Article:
2. The Killer Whale Is Not a Whale.

The killer whale is not a fish. It is a marine mammal. However, it is not a whale. It is in fact a dolphin, and the largest dolphin to boot.

3. The Largest Killer Whale Ever Caught Was 32 Feet Long.

That’s almost as long as a school bus! It weighed 22,000 pounds, or 11 tons (9979 kilograms) — as heavy as an African elephant.

Normally, killer whales are 16 to 30 feet (4.9 to 9.1 meters) long and can weigh from 3 to 6 tons (2722 to 5443 kilograms). Males are larger than females.

At birth, killer whales are already about 8 feet (2.4 meters) long and weigh 400 pounds (181 kilograms) — roughly as heavy as three adult humans.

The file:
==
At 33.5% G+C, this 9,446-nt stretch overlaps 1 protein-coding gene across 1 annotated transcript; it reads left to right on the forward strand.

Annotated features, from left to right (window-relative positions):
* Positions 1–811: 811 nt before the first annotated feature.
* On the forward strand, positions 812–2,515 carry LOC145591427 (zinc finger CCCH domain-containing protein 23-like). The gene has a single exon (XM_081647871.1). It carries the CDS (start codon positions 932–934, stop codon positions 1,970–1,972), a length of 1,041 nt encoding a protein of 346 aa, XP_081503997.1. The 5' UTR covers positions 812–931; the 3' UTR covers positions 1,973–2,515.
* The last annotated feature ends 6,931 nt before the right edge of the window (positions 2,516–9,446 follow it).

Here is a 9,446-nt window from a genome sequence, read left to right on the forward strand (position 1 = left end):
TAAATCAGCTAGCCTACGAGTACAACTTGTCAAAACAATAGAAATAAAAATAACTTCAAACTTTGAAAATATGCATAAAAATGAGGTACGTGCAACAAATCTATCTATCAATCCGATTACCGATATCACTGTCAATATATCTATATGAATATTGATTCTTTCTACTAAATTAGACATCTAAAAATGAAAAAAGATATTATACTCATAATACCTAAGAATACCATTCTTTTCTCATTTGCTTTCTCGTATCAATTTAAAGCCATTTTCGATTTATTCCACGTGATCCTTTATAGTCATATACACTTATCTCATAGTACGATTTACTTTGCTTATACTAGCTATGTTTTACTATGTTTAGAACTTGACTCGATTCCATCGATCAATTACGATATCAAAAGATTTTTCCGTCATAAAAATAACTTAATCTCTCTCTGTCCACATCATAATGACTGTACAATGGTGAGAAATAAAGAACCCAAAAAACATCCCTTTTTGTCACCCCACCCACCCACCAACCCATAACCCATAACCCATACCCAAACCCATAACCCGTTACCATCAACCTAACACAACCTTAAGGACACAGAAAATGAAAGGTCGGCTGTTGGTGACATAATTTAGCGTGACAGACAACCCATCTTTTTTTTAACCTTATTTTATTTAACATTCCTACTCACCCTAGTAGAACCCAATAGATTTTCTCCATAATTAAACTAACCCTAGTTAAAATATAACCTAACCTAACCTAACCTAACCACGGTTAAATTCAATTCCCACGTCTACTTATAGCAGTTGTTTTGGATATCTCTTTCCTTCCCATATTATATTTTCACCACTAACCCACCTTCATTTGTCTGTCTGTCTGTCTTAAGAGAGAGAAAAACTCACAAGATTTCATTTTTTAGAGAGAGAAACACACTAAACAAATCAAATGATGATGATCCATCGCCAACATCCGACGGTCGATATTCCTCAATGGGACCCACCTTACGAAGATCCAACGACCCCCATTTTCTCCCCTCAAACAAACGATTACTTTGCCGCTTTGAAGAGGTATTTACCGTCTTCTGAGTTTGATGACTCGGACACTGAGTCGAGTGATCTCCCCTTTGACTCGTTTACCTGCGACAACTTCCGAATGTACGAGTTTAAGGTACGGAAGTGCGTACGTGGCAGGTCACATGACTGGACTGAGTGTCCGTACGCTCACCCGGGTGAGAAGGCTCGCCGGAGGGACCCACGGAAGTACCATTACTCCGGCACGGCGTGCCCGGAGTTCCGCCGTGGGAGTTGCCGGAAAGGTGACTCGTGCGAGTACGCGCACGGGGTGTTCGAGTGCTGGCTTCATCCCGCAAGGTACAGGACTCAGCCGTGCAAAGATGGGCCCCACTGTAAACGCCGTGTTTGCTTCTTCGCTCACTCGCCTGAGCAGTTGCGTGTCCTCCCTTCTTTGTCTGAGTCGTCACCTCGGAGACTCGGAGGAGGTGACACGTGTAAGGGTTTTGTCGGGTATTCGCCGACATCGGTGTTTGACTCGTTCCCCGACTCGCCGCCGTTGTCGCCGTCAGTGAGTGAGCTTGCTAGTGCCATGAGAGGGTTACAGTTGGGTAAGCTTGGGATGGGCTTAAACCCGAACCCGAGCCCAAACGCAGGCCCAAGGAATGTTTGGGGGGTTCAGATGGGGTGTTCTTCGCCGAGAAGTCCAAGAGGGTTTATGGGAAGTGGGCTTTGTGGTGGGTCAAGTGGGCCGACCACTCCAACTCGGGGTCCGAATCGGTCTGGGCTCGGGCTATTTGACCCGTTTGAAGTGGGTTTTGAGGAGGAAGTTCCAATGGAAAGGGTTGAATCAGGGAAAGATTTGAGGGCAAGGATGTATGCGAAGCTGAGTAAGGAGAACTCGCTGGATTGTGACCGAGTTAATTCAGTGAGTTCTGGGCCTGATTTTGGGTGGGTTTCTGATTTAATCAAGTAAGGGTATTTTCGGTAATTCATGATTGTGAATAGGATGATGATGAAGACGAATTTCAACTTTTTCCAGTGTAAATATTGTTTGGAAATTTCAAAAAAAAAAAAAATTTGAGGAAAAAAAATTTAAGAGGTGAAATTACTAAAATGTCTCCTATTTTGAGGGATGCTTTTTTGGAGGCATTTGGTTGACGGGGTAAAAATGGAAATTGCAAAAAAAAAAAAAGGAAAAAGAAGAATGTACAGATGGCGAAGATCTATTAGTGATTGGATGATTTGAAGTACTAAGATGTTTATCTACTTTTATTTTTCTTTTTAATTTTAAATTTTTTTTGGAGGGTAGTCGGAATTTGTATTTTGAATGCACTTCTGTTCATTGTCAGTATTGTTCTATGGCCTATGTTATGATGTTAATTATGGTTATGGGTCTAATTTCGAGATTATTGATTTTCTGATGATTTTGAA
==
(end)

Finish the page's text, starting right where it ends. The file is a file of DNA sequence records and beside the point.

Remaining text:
Because of the killer whale’s size, it is not preyed on by any other creature in the ocean. It is an apex predator — at the top of the food chain — and the largest apex predator on Earth. Its size means a great amount of strength, which the killer whale uses in order to catch prey.

4. Killer Whales Eat Sharks.

Killer whales are carnivores. They eat fish, including great white sharks and rays, squid, crabs, lobsters, seals, sea lions, dugongs, sea birds, penguins, sea turtles and of course, whales, including baby sperm whales and baby blue whales. They also eat moose swimming in the ocean and according to scientists, will eat polar bears if the opportunity comes up!

How do killer whales catch sharks and rays without getting bitten? They grab them and prevent them from moving. When sharks and rays cannot move, they cannot breathe and eventually, they die from suffocation.